By Michael Howell
In its ongoing review of existing resolutions the Stevensville Town Council decided to dump one that requires any citizen wishing to ask a question of the mayor, town council or town staff to “provide in writing the question they wish to ask by noon of the Friday prior to the Town Council meeting at which the question will be asked. Thus allowing at least a minimum amount of time to research the question.”
Mayor Gene Mim Mack, who proposed rescinding the 2008 resolution, said that it was patently in violation of the public’s constitutional right to participate in government decision making. He said it was also in contradiction to the Council Rules that were subsequently adopted in 2010.
Council members agreed with his assessment and the resolution was rescinded by unanimous vote.
The Council approved change orders in Phase III of the Water System Improvement Project. Changes included an $803 contract change for the connection of the 6-inch water main on South Ave. The location of this main was unknown to the town until it was discovered during the work and so was not included in the original work plan. It will cost another $2,835 to remove about 150 linear feet of cast iron water main on 5th Street to allow replacement with a new PCV water main. The service line will reconnect the water service for the four-plexes at the east end of 5th Street.
The Council adopted a new Capital Reserve Policy. A capital item is defined as an asset that the town intends to hold and derive benefits from for a period of five or more years and has a cost of $5,000 or more. Capital assets include land, buildings, machinery, equipment and major software expenditures.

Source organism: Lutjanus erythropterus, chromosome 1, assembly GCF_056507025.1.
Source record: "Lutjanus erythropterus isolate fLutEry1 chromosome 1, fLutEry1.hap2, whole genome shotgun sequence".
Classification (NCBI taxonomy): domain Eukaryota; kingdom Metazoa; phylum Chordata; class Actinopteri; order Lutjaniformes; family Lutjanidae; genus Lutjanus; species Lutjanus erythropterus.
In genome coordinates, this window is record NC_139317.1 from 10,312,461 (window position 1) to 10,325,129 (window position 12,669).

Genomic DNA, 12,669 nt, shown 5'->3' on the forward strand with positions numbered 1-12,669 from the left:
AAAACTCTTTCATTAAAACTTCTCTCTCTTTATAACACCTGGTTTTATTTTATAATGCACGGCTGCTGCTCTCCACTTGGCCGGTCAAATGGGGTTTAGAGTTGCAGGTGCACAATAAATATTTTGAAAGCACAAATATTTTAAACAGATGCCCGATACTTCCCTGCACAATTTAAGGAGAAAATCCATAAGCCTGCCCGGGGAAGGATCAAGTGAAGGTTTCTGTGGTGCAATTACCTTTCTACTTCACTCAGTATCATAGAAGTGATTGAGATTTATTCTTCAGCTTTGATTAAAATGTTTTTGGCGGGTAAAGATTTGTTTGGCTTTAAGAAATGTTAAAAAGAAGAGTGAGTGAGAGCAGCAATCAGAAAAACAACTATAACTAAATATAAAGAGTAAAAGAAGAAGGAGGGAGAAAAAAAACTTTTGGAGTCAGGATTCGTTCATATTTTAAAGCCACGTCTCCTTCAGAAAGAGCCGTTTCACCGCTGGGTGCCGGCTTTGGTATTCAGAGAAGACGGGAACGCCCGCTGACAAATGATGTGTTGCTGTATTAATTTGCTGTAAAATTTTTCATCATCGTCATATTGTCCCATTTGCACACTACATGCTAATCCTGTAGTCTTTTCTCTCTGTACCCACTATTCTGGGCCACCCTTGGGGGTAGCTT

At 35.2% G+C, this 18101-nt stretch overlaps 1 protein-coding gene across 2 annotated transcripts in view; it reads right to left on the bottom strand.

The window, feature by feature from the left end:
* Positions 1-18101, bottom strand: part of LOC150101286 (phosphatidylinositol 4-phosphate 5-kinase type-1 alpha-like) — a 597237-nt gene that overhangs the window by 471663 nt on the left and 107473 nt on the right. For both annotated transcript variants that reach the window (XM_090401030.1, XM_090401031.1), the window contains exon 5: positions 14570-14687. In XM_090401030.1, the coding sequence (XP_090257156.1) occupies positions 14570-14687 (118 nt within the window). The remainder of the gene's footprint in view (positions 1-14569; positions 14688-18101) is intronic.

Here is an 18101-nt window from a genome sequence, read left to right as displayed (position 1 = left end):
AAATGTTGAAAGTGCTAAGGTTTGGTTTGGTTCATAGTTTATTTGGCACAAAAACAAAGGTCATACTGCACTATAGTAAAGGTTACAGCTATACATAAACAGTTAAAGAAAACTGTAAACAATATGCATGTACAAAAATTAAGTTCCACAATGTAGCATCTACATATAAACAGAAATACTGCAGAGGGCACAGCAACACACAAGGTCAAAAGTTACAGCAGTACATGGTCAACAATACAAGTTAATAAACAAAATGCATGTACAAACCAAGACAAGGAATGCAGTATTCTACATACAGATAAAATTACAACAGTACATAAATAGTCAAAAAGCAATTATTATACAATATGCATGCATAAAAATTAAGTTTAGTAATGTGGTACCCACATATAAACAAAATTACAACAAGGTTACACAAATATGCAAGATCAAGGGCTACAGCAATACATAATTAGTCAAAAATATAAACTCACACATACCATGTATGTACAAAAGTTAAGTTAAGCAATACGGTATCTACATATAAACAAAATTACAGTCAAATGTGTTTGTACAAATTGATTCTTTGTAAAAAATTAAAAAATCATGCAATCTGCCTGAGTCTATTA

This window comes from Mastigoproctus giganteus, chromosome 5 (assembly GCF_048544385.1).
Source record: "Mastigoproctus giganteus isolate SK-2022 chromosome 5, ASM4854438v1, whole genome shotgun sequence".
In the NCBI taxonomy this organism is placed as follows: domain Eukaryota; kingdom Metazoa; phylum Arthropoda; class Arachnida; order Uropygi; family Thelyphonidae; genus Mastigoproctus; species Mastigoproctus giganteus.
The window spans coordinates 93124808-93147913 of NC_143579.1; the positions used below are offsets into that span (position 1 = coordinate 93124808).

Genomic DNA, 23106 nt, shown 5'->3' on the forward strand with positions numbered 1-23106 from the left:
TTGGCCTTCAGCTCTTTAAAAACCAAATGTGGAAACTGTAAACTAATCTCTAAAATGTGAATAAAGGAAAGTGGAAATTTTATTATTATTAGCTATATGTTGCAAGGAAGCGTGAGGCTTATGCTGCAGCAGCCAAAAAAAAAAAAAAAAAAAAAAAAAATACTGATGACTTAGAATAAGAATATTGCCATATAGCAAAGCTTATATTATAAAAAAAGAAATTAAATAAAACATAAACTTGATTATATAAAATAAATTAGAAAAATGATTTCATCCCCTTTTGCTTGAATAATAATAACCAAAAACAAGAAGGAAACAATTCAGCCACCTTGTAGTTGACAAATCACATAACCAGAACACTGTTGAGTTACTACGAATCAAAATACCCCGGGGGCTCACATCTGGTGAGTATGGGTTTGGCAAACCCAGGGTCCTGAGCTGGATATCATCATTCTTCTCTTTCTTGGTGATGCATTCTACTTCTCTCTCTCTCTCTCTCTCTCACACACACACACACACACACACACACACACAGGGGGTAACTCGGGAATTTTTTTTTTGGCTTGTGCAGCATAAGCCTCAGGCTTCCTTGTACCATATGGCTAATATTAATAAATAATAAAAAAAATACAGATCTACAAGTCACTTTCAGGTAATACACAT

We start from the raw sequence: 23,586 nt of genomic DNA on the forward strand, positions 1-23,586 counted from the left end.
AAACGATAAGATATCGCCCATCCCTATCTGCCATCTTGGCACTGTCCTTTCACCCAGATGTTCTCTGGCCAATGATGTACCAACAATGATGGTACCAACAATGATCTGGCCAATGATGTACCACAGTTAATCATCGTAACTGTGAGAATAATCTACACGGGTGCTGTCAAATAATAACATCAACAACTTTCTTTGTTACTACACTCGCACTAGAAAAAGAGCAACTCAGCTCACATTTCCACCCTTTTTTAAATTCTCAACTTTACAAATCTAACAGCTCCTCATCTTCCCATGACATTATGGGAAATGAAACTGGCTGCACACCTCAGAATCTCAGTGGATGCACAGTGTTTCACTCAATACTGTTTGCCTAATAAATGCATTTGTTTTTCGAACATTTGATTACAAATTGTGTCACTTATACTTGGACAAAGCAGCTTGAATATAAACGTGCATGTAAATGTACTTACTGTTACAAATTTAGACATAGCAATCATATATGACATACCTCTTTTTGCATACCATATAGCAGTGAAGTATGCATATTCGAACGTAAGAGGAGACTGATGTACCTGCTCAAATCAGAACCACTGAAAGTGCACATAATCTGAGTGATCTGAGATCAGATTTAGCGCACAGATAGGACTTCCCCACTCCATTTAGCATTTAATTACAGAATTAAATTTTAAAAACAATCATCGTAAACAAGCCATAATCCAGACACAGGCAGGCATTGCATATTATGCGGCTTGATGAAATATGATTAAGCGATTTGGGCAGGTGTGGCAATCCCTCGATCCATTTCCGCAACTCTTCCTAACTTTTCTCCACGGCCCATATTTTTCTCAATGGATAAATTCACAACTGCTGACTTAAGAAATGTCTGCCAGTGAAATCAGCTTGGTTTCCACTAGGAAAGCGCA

The policy requires the preparation of a schedule of capital items used by each department with an estimate of its useful lifespan, date of acquisition and cost. The schedule will be incorporated into the town’s budget. The budget shall provide for adequate maintenance and orderly replacement of items. The Town “strives” to maintain capital reserves sufficient to fund acquisition of needed assets and a capital plan for major repairs and replacements.
If expenses require incurring debt the following criteria shall be considered: a) The project’s useful life should equal or exceed the terms of financing, b) Financial resources are deemed sufficient and reliable to service the long-term debt, c) Market conditions should present favorable interest rates for town financing, and d) The incurrence of debt shall not adversely affect the Town’s financial position.
The council agreed, with the concurrence of Montana Department of Commerce, to release Bitterroot Tool and Machinery from the security clause in the Tax Increment Financing District agreement that would have required the company to reimburse the town about $28,000 when moving out of the district. The business plans to move out adjacent to the airport where it will expand operations. Officials understand the security agreement as being designed to keep jobs that are being created in the area. It was determined that although the company is moving out of town and out of the TIFD, it is to a location adjacent to town and the jobs will stay in the area. The company has already produced six new positions since June and expects to produce about 3 or 4 more by the end of the year and even more following the move.
The Council approved setting up an on-line utility bill payment system using www.paygov.us as the on-line pay processor. Although it will cost users a little extra to use the service, it is being added to the tool box for making payments which includes paying in person by check or credit card, paying by mail, or having a bank send payment.